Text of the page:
Correlation analysis of all available AM and HC volumes with disease duration revealed a significant negative correlation of both structures in VGKC-LE while no significant correlations were found in GAD-LE (figure 3). Furthermore, the VGKC-complex antibody concentration correlated negatively with disease duration (r=−0.352, p=0.041) and positively with AM volume (r=0.400, p=0.019; not shown in figure 3). No significant correlation of the GAD antibody concentration with volumetric or clinical parameters was found.

Figure 3

Correlation of disease duration with all available amygdala (A and B) and hippocampus (C and D) volumes in GAD-LE (left column) and VGKC-LE (right column). Significant negative correlations could be found in VGKC-LE for both structures while no significant volume changes were found in GAD-LE during the course of the disease. GAD, glutamic acid decarboxylase; LE, limbic encephalitis; VGKC, voltage-gated potassium channel.

Discussion

Development of mesiotemporal volumes in LE over time

To the best of our knowledge, this is the first study quantifying longitudinal volume changes of the mesiotemporal structures in the acute and subacute disease stages of LE. Our results indicate larger bilateral AM volumes within the first 12 months in LE when referring to all patients independent of the serum antibody type. Within a time period of 6–12 months, the AM volume decreased markedly and did no longer differ from healthy controls during further follow-up. In contrast to this, both HC shrank progressively and developed a significant atrophy within the same time period.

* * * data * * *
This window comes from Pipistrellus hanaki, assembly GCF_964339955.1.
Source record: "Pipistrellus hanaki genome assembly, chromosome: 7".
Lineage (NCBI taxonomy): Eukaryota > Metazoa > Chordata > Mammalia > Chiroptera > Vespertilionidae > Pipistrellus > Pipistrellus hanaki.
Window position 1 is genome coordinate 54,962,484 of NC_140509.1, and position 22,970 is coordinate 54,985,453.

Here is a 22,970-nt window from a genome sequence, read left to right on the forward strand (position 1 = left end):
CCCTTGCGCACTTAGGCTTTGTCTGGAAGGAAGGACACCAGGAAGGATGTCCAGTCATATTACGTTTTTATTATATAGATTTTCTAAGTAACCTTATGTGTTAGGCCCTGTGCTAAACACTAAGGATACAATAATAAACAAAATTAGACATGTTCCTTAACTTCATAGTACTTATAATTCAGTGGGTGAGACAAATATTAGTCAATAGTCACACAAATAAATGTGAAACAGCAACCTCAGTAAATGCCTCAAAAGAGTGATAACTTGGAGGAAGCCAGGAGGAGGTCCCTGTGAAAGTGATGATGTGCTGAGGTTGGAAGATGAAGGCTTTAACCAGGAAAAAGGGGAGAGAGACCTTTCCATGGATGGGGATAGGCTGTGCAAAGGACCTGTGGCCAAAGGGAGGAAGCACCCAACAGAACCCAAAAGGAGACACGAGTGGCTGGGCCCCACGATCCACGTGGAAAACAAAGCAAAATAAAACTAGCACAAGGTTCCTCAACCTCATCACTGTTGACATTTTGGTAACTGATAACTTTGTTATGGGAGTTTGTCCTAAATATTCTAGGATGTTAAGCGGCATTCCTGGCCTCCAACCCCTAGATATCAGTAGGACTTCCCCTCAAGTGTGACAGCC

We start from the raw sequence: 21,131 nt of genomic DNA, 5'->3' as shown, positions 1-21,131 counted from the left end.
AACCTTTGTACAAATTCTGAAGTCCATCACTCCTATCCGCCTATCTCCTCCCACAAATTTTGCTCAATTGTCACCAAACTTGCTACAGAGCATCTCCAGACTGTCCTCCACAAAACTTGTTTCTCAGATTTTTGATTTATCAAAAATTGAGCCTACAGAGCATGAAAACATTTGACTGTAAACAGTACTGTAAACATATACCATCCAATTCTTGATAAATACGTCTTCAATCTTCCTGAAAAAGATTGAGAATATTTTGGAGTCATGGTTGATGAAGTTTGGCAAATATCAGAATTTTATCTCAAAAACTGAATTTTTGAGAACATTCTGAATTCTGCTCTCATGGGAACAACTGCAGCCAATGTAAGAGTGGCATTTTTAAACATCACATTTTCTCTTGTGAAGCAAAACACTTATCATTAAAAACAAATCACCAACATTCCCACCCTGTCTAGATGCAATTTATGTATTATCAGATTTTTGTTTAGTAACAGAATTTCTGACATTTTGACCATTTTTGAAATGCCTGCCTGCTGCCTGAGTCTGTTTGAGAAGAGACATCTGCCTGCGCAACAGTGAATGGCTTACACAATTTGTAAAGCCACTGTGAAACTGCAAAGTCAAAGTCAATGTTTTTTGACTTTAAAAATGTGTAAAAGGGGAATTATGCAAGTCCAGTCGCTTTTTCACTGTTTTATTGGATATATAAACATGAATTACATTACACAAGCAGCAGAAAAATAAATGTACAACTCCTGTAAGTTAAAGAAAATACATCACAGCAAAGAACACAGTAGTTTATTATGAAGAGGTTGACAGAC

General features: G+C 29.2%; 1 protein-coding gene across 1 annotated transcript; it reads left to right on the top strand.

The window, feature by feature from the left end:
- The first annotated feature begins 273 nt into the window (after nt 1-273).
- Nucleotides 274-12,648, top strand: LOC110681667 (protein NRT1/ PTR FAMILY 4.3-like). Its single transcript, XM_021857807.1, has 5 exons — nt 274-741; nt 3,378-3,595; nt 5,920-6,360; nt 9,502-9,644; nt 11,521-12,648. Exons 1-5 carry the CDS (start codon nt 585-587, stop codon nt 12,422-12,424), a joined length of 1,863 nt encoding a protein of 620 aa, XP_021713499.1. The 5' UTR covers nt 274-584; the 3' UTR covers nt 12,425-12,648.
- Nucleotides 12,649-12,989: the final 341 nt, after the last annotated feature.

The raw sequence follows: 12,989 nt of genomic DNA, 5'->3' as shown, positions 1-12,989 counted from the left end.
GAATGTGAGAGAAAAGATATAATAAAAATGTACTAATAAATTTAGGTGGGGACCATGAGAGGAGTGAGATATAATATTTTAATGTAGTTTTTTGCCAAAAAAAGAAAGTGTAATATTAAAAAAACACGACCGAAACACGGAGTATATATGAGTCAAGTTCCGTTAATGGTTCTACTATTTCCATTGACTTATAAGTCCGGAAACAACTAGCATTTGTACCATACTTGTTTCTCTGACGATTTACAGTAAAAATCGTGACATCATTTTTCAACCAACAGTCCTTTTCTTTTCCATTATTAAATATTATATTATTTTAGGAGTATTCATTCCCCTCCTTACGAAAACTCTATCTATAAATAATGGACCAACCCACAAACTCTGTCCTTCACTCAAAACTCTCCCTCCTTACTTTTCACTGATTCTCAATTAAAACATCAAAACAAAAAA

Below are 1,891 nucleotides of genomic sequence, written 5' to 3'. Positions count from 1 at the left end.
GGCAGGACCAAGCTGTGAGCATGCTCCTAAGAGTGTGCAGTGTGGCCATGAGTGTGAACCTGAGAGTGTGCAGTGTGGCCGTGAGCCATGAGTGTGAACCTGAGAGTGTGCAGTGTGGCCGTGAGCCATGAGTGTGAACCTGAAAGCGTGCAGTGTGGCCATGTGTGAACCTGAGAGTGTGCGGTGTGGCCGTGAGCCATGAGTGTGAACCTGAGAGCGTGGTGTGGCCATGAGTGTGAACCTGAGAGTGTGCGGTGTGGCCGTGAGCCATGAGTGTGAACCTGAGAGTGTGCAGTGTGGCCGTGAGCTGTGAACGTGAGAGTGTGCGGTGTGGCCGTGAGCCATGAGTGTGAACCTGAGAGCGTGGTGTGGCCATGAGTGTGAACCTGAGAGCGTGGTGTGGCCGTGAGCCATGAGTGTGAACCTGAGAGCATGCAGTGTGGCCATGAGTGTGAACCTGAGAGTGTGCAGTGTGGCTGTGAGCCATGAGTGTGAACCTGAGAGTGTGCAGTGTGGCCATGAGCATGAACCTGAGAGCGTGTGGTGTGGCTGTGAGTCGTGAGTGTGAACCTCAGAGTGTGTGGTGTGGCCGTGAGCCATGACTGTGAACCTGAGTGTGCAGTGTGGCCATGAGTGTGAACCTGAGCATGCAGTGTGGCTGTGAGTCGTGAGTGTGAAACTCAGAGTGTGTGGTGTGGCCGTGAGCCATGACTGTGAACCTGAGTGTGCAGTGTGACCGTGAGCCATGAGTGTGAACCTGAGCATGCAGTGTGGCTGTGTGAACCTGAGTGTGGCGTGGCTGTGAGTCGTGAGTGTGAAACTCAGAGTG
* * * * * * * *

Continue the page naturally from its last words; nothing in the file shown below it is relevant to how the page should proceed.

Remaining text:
A recently published study reported about a significant HC and whole brain volume reduction in eight patients with VGKC-complex and LGI1 serum antibodies compared to healthy controls.11 As the MRI was performed during the convalescent phase of LE (median 384 days after LE onset), these results are in agreement with those of our study concerning the HC, whereas we did not find significant abnormalities regarding the whole brain volume. Notably, the age matching between patients and controls in the cited study was not ideal as 50% of the patients were older than the oldest healthy participant, which may be a confounder of their results. Furthermore, neither AM volumes nor longitudinal volume changes were investigated so that our finding of a predominant pathology of the AM in the acute disease stage can neither be confirmed nor contradicted by the cited study.